A physician who fled bloodshed, starvation and disease as one of Sudan’s “Lost Boys” three decades ago is once again at the centre of violence in the volatile region.
On the afternoon of Dec. 18, Mabior Nyuong Bior — a physician who received medical training at the University of Calgary — was treating women in a hospital in Bor, the capital of Jonglei state and the scene of fierce fighting between government troops and rebels in the newly-created nation of South Sudan.
Gunfire erupted outside and the gynecologist and his colleagues scrambled to a safe place to avoid the spray of bullets from militia loyal to former vice-president Riek Machar.
South Sudanese President Salva Kiir has accused Machar — his longtime political rival — of attempting to split the country along ethnic lines, between Kiir’s Dinka tribe and those with loyalties to Machar’s Nuer group.
“I came out from where I was hiding and I saw dead bodies. The militia was looking for Dinka doctors; they wanted to kill us,” said Bior, speaking Friday morning from the South Sudan capital of Juba.
“My colleague died there. I saw a dog eating him in Bor. It made me cry.”
It was only the beginning of Bior’s harrowing ordeal. On the morning of Dec. 19, he fled on foot with some colleagues into nearby bush, where he lingered out of sight in Bor for days before plunging into the Nile River to avoid militia gunfire.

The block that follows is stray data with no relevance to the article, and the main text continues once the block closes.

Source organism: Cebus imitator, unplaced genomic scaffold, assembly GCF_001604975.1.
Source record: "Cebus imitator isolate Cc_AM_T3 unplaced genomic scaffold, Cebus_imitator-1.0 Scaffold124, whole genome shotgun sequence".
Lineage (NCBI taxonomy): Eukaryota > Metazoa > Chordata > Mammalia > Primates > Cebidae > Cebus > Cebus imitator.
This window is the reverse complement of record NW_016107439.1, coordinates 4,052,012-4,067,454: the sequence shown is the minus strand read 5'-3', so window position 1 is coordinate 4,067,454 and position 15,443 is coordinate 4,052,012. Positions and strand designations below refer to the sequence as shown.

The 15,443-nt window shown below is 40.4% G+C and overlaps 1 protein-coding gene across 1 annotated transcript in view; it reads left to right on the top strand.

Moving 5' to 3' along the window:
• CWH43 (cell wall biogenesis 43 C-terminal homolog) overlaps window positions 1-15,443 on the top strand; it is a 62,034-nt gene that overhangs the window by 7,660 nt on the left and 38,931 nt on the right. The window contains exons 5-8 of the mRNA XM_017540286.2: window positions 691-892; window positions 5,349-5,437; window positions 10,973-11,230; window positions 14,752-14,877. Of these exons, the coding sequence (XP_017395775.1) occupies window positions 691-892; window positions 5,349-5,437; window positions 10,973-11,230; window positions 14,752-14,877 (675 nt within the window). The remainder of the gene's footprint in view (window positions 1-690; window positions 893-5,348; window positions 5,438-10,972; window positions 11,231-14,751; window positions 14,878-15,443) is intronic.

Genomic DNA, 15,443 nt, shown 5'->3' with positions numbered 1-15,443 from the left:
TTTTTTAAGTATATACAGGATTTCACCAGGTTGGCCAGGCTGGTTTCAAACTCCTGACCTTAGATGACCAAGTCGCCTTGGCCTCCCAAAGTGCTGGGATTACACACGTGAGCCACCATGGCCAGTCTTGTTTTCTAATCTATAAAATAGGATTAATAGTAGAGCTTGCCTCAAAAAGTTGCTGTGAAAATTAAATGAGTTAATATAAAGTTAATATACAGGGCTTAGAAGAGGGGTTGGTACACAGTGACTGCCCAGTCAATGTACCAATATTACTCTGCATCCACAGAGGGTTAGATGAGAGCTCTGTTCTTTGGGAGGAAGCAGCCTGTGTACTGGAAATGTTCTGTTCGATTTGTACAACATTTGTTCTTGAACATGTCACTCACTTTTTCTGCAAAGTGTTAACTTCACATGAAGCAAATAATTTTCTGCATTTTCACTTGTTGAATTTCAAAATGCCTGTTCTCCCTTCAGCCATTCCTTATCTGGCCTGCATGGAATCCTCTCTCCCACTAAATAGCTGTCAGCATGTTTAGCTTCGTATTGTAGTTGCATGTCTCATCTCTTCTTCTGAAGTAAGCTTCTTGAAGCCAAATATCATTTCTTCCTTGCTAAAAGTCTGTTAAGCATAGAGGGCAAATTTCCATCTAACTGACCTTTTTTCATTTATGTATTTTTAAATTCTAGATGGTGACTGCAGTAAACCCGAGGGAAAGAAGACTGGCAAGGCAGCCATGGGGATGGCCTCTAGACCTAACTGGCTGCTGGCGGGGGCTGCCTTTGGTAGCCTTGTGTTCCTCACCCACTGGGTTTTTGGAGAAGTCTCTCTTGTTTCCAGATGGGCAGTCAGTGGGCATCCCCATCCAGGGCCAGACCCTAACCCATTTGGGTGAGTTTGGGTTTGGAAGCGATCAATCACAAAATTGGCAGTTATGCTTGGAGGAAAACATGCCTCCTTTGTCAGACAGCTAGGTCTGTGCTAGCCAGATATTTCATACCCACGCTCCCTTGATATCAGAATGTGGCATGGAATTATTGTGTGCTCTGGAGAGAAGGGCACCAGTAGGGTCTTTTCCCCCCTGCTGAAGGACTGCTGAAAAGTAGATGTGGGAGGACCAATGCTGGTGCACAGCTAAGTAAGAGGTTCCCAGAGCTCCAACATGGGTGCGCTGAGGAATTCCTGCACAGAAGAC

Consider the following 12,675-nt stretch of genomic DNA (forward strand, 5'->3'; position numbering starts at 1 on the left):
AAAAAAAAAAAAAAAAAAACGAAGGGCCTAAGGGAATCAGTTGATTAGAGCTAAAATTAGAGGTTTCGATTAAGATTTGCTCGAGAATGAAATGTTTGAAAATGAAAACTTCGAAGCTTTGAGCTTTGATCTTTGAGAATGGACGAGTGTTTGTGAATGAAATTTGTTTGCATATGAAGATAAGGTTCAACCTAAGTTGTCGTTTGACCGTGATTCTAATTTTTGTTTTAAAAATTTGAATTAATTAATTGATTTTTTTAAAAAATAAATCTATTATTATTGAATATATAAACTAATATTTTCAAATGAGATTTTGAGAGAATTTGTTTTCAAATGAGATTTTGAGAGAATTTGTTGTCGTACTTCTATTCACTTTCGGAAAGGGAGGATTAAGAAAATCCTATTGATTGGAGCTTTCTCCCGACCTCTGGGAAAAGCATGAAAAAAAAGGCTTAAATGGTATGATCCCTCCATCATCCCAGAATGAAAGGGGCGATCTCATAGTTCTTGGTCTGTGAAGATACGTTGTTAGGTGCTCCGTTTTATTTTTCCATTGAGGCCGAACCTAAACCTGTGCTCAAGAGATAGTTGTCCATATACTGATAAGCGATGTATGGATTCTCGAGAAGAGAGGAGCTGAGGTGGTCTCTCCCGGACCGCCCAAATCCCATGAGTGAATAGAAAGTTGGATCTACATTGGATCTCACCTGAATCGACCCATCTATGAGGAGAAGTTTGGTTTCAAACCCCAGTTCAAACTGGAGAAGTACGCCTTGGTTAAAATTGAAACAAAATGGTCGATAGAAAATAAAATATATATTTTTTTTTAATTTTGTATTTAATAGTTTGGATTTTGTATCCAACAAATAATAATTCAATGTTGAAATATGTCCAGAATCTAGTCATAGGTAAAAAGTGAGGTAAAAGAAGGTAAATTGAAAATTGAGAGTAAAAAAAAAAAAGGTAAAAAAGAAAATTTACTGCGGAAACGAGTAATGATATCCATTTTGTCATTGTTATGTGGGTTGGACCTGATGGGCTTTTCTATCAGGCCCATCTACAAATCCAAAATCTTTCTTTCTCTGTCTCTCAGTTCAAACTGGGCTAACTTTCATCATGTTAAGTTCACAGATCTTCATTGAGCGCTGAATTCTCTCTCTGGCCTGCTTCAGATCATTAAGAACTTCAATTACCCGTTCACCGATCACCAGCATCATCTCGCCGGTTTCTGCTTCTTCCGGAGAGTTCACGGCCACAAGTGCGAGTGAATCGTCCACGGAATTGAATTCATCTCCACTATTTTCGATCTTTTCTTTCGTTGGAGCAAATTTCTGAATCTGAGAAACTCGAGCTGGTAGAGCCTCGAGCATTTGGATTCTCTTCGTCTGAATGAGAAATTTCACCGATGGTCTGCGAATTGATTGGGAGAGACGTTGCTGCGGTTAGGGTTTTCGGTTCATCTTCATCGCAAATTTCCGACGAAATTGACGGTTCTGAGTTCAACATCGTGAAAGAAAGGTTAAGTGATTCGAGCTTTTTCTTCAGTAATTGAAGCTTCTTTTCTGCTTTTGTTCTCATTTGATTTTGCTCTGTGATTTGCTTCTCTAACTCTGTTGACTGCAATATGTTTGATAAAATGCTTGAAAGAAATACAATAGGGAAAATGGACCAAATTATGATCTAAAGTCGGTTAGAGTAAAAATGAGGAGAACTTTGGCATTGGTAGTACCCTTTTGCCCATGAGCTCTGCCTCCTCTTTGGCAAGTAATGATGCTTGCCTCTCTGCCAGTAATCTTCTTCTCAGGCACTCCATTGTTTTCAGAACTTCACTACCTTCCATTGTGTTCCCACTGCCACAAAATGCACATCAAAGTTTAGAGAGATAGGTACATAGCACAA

While bobbing in the crocodile-infested waters, bullets hit a man swimming beside him and the corpses of drowned infants floated by. He managed to evade detection and eventually made it to the nearby town of Werkok, where he was airlifted to Juba by Samaritan’s Purse, a Christian relief agency that provides food, water and other emergency aid in the region.
It marks the second time Bior has fled ethnically-motivated attacks in his homeland. In 1983, he was forced to walk across bush and deserts to escape the 22-year civil war that killed two million people.
But he was one of the lucky ones. Unlike many people in the region — who lingered for years in refugee camps — Bior was one of a few hundred young Sudanese citizens selected to study in Cuba.
He later moved to Canada, but worked menial jobs because his foreign medical degree wasn’t recognized. With the help of funding from Samaritan’s Purse, he completed a nine-month program at the U of C to upgrade his skills.
Despite everything he endured as a boy, Bior decided to practice medicine in the new nation of South Sudan to help people in urgent need of medical care.
A Canadian citizen with a wife and young son, Bior plans to return to the hospital in Bor despite the ongoing political crisis.
“The job I’m doing in South Sudan is very important. It’s helping mothers deliver babies or doing Cesarian sections for women with obstructed labour. It’s an important job and people need me to be here,” he said.
But Bior admits it’s difficult to relive the violence and hatred that destroyed families in the mid-1980s and left a generation of children struggling to find themselves.
Bior doesn’t know what the future holds but he tries not to dwell on the past. “The first time in 1983 was very traumatic to me. It was my first time to see such a thing. This was bad too but now I am in Juba and I’m not thinking about what I saw in Bor. I’m going about life normally talking with colleagues, trying to forget what has happened.”
Samaritan’s Purse spokesman Jeff Adams said the agency is “committed to doing anything we can to try to get Mabior and his colleagues back to serving the medical system in South Sudan as part of the work we do there”.
For more information and to make a donation, visit the Samaritan’s Purse website.